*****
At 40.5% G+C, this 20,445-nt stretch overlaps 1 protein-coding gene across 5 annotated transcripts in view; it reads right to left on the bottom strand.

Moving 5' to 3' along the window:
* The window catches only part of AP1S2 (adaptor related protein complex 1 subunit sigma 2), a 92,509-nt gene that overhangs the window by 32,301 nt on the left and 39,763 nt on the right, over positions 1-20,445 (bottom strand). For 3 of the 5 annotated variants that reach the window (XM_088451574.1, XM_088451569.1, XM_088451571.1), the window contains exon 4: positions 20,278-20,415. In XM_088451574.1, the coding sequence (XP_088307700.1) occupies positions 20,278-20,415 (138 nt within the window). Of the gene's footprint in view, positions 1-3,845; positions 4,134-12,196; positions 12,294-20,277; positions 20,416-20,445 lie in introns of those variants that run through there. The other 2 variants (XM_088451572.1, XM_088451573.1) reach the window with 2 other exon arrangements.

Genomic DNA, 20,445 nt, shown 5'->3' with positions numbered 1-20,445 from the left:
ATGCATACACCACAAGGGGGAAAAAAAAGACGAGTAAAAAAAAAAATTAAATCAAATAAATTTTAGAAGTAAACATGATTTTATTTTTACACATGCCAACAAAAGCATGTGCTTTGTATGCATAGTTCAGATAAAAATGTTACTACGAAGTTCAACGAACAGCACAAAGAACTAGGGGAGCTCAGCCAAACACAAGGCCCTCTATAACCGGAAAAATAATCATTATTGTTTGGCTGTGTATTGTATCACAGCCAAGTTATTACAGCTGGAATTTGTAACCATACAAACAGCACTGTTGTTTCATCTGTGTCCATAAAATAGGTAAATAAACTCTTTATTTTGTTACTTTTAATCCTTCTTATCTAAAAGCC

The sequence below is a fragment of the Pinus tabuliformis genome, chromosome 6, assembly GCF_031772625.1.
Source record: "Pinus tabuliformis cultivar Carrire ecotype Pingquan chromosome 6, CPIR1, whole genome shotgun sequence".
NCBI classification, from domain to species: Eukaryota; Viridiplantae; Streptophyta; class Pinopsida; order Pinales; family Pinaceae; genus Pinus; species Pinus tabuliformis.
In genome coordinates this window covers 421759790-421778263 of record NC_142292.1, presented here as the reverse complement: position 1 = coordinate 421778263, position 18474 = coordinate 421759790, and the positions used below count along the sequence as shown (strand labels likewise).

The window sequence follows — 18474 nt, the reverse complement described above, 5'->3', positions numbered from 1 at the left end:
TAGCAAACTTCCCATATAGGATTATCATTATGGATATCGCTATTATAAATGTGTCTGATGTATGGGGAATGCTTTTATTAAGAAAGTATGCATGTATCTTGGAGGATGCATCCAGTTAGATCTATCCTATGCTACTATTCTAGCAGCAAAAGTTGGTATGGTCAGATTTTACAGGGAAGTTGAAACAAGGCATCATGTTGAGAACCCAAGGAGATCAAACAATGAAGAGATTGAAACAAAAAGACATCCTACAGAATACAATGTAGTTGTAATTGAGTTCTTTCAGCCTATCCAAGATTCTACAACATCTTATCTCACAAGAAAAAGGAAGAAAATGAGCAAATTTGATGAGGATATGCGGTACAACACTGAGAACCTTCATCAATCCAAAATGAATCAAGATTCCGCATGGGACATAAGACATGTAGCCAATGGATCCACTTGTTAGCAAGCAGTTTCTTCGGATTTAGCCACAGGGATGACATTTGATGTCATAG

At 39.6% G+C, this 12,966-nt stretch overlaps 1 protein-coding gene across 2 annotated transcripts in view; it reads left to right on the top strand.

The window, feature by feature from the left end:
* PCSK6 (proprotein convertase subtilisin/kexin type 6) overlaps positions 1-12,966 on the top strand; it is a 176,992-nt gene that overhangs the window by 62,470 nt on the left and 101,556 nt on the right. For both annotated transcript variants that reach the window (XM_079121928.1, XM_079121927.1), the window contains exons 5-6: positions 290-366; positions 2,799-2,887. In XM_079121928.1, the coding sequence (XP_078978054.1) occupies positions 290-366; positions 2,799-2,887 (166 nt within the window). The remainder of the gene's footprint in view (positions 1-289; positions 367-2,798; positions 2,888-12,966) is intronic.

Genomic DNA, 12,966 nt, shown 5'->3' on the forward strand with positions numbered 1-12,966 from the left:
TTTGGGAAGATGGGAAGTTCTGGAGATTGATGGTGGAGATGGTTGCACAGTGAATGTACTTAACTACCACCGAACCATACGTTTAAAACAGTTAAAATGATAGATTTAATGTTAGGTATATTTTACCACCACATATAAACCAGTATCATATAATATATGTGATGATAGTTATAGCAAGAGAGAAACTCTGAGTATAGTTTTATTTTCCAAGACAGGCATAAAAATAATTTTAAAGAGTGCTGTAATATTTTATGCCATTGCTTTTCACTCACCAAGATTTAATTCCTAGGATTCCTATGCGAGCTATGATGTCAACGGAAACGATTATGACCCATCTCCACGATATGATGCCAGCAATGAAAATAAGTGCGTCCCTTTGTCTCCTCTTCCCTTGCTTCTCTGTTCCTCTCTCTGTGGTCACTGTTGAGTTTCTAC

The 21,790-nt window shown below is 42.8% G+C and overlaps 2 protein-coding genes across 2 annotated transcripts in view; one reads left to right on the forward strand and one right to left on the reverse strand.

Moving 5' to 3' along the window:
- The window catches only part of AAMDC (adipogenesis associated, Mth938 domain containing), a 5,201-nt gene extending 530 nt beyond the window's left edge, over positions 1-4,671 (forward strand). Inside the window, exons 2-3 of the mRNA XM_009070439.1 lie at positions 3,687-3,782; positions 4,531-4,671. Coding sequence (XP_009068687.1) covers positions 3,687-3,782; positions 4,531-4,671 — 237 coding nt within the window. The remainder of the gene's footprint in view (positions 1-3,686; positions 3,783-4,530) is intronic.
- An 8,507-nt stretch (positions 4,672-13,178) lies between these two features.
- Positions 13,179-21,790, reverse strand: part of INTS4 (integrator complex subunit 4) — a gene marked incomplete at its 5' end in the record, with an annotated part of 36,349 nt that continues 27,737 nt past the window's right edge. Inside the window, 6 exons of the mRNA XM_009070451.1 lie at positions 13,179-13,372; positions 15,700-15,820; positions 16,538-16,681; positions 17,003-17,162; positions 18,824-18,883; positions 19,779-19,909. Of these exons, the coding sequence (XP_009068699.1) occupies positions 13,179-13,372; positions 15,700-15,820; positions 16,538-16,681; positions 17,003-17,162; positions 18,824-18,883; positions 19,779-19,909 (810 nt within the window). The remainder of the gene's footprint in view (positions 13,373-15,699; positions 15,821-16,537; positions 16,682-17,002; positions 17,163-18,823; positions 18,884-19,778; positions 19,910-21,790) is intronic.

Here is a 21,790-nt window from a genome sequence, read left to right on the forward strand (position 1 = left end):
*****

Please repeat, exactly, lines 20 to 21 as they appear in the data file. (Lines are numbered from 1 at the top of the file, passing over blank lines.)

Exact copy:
- An 8,507-nt stretch (positions 4,672-13,178) lies between these two features.
- Positions 13,179-21,790, reverse strand: part of INTS4 (integrator complex subunit 4) — a gene marked incomplete at its 5' end in the record, with an annotated part of 36,349 nt that continues 27,737 nt past the window's right edge. Inside the window, 6 exons of the mRNA XM_009070451.1 lie at positions 13,179-13,372; positions 15,700-15,820; positions 16,538-16,681; positions 17,003-17,162; positions 18,824-18,883; positions 19,779-19,909. Of these exons, the coding sequence (XP_009068699.1) occupies positions 13,179-13,372; positions 15,700-15,820; positions 16,538-16,681; positions 17,003-17,162; positions 18,824-18,883; positions 19,779-19,909 (810 nt within the window). The remainder of the gene's footprint in view (positions 13,373-15,699; positions 15,821-16,537; positions 16,682-17,002; positions 17,163-18,823; positions 18,884-19,778; positions 19,910-21,790) is intronic.